In 2021, the Government's commitment to increase the supply of public housing is underpinned by a record budget of €3.3 billion to deliver our housing programmes. In addition to the Exchequer investment in housing programmes, the Housing Finance Agency, under my aegis, is on hand to advance funds to local authorities and approved housing bodies for use in the delivery of housing. Under difficult circumstances, the Housing Finance Agency has had a net loan book increase of €545 million in 2020.We must consider this in the context of the backdrop of Covid-19.
Despite the restrictions, 2020 was a record year for approved housing body business with loan approvals of €1 billion. Gross loan advances of €773 million in the year brought the total loan book to a record €5.2 billion, making a significant and invaluable contribution to housing delivery in Ireland.
This year we will deliver the Government's new strategy, Housing for All, which will set out our strategy and policy for the next five years. The Deputy will be aware that the plan is being developed in the context of the need for 33,000 new homes each year across all tenures. Again, these are figures that have been underscored by the ESRI. The plan will include annual targets for the delivery of social and affordable homes. Housing for All is a whole-of-government approach and the Minister, Deputy O'Brien, is working closely with colleagues in government on all the measures to be taken in the plan. I welcome the contribution of the ESRI report to the debate on how we fund and deliver these housing programmes. The Government will be considering this. The Land Development Agency is huge in terms of delivering at times when our economy might be stressed with public debt because it will have the capacity to raise funds and deliver housing in a counter-cyclical manner. It is important when we quote the ESRI that we do not do it selectively just when it suits us, but in the context of all the initiatives in the area of housing.
The Minister of State accuses me and Sinn Féin of quoting the ESRI when it suits us, but is this not what he is doing? The ESRI stated that the Government needs to double its expenditure on housing if we are to solve the housing crisis. That is what it stated. Does the Minister of State not accept that as a bona fide fact, or does he say that the ESRI and Sinn Féin are incorrect? There can be no doubt that Sinn Féin's housing policy is the only way to solve the crisis.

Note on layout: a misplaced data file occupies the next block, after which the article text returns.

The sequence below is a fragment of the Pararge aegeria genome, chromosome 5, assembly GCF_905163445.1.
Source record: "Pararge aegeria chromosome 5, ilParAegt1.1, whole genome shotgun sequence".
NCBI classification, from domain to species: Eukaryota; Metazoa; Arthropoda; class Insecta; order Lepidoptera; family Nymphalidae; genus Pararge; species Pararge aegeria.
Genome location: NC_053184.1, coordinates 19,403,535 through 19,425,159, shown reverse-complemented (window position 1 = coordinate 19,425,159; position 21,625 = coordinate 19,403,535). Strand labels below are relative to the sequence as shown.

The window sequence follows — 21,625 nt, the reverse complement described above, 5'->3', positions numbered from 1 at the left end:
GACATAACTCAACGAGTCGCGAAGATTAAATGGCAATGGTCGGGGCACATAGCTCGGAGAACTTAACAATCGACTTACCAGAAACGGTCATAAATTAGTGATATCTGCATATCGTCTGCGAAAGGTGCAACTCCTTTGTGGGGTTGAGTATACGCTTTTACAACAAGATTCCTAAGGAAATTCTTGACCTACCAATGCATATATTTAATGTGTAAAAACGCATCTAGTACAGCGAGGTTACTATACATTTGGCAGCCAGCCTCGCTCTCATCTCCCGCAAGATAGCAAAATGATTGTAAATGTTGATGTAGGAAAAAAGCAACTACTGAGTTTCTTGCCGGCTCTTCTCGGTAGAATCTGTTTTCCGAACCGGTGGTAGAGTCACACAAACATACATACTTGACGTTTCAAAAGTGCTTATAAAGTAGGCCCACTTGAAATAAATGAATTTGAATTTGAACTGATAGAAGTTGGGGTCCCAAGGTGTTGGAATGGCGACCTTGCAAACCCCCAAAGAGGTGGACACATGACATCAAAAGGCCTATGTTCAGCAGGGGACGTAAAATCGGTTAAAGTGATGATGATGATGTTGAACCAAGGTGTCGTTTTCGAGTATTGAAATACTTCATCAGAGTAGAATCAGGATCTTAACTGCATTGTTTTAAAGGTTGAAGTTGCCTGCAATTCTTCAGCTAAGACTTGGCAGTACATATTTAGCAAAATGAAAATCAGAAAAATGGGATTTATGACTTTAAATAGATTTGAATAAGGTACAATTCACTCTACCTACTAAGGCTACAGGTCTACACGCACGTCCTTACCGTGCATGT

Fianna Fáil and Fine Gael would rather spend €503 million every year on private landlords for HAP, RAS and rent supplement, making landlords, speculators, vulture funds and the private sector super rich. That is the Government's policy. Sinn Féin's policy is to deliver public homes on public land.
The Minister of State mentioned the St. Kevin's site. It is unbelievable. I sometimes ask myself whether these Ministers have ever been around. In 2011, 2012 and 2013, I proposed building on the St. Kevin's site. In 2009 and 2010, I proposed building on the old Whitechurch Road site in Cork and Fianna Fáil and Fine Gael blocked us every step of the way. Ten years later, the Minister of State is coming in here to tell us to look at the great work the Government is doing. If they had done the work when they should have done it ten years ago, as I and other Sinn Féin people proposed, we would not be in the middle of a housing crisis.
To let the Minister of State know how far behind he and the Government are, Cork City Council has launched a website on which people can lodge their interest in a new affordable housing scheme on Boherboy Road, which the council announced two years ago. It is still waiting on the Government to let it know how much it can sell them for. Cork City Council has six, seven or perhaps eight affordable housing projects waiting to go and the only thing holding them up is the Minister of State and the Government. Sinn Féin will deliver houses.
What he fails to note is we were under an IMF programme. The State was spending 50% more than it was taking in income. We were locked out of the markets. Any borrowing was as high as 14%. Two local authorities in Dublin and the local authority in Westmeath were piloting the mortgage-to-rent scheme because we were saturated with debt in our local authorities. The Deputy ignores all of this when he speaks about the period 2009 to 2012, inclusive. This is one of the core underscores of the crisis. The State did not have the capacity to deliver but it does now and it is delivering with that record budget for the Department.
I did not quote the ESRI, the Deputy did. When it comes to property tax and raising money in the State, the Deputy takes the populous route. He does not look at it and he walks away from it. It is a progressive tax. When it comes to carbon tax and protecting our environment, the Deputy will not look at it. He walks away again. He speaks about restrictions day in and day out and banning travel into our country but he will not vote to extend the emergency provisions. The hypocritical stances of many Deputies we have seen in the House over the past ten days are incredible.